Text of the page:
Appeal court judges say scientific controversies must be settled by science not law

BMJ 2010; 340 doi: (Published 01 April 2010) Cite this as: BMJ 2010;340:c1895
  1. Clare Dyer
  1. 1BMJ

    The science writer Simon Singh has won a landmark victory at the Court of Appeal in London giving stronger free speech protection to writers facing libel threats for raising issues of scientific controversy.

    Three of the most senior judges in England and Wales have allowed his appeal against a high court preliminary ruling that when he accused the British Chiropractic Association (BCA) of “happily promoting bogus treatments” he could not claim the defence of “fair comment” (BMJ 2009;338:b2127, doi:10.1136/bmj.b2127).

    Lord Judge, the lord chief justice, said he and his fellow judges adopted a statement by Judge Easterbrook, now chief judge of the US Seventh Circuit Court of Appeals: “[Plaintiffs] cannot, by simply filing suit and crying ‘character assassination,’ silence those who hold divergent views, no matter how adverse those views may be to plaintiffs’ interests.

    “Scientific controversies must be settled by the methods of science rather than by the methods of litigation . . . More papers, more discussion, better data, and more satisfactory models—not larger awards of damages—mark the path towards superior understanding of the world around us.”

    Dr Singh was sued by the BCA over a comment piece in the Guardian newspaper on 19 April 2008, which argued that the association’s claims that chiropractic could treat childhood conditions such as colic, ear infections and feeding problems were made without “a jot of evidence.”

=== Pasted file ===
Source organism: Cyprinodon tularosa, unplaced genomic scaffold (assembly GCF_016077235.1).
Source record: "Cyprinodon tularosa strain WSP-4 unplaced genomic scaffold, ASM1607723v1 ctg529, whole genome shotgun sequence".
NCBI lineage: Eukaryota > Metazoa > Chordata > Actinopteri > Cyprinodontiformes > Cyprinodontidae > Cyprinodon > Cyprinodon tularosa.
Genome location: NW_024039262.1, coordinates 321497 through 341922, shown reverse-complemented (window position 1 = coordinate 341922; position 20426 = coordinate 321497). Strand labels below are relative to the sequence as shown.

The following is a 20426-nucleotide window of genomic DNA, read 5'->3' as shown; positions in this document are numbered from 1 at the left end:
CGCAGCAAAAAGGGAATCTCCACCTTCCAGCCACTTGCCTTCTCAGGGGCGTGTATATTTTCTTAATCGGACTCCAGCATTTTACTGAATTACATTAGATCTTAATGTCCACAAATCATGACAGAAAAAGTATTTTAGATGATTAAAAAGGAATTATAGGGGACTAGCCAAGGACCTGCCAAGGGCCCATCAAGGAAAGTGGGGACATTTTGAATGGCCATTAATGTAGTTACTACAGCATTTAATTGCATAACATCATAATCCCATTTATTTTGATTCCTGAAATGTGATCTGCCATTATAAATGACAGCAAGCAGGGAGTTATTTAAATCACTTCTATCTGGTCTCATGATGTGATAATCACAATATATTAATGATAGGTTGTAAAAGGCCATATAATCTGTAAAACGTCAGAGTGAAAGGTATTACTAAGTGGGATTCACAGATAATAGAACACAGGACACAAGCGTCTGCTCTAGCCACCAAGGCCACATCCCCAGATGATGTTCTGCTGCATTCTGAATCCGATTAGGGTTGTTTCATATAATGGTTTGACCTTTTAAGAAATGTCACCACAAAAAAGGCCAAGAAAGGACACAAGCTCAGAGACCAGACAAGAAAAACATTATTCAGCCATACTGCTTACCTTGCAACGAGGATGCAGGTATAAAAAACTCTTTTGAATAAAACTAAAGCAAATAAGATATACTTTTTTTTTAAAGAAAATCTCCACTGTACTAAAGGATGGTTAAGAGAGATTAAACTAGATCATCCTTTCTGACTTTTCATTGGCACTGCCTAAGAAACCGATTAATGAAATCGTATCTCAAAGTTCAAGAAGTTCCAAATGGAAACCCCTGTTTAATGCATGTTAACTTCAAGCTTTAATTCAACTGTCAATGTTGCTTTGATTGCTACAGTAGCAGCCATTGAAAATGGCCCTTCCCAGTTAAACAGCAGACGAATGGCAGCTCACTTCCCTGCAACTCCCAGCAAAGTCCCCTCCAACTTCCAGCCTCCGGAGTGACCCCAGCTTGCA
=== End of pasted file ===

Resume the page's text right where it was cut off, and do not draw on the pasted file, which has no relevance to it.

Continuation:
Lord Judge, master of the rolls Lord Neuberger, and Lord Justice Sedley noted the way the BCA had started libel proceedings against Dr Singh personally without taking up the Guardian’s offer of a right of reply and a chance to publish the evidence upon which the association relied.

    They said the litigation would have shut down debate on the issues raised, “which might otherwise have assisted potential patients to make informed choices.” This would be “a surprising consequence of laws designed to protect reputation.”

    The judges ruled that high court judge Mr Justice Eady had “erred” when he ruled that the meaning of Dr Singh’s article was that the BCA “knowingly” promoted bogus treatments, and that his words were a statement of fact—requiring him to prove they were true to win the case—rather than comment.

    The natural meaning of the words, the appeal court judges said, was that the BCA was promoting what Dr Singh contended were bogus treatments without regard to the want of reliable evidence.

    Richard Brown, the BCA’s president, said the association had followed legal advice that to get a retraction it needed to issue a writ and to sue the writer rather than the newspaper. “We are of course disappointed to lose the appeal, but this is not the end of the road and we are considering whether to seek permission to appeal to the Supreme Court and subsequently proceed to trial.

    “The BCA brought this claim only to uphold its good name and protect its reputation, honesty and integrity.”

    Dr Singh said it had taken £200 000 in legal costs so far just to decide the meaning of the words and consumed two years of his life. “It shouldn’t be that expensive, arduous and painful.”

    The BCA is expected to be ordered to pay his costs but winning litigants rarely get all their costs back and he is likely to be tens of thousands of pounds out of pocket.

    He urged MPs of all parties to keep up the pressure for libel reform—backed by a campaign organised by Sense about Science, Index on Censorship and English PEN—in the wake of the judgment.

    An attempt by justice secretary Jack Straw to slash lawyers’ success fees in libel cases from 100% to 10% on top of their normal fees was defeated in the House of Commons on 31 March. The Law Society criticised the draft order as “rushed and inadequate.”

    But MPs, including the Liberal Democrats’ Evan Harris and the Conservatives’ David Davis, are pressing for their parties’ manifestoes for the forthcoming general election to include libel reform.


    Cite this as: BMJ 2010;340:c1895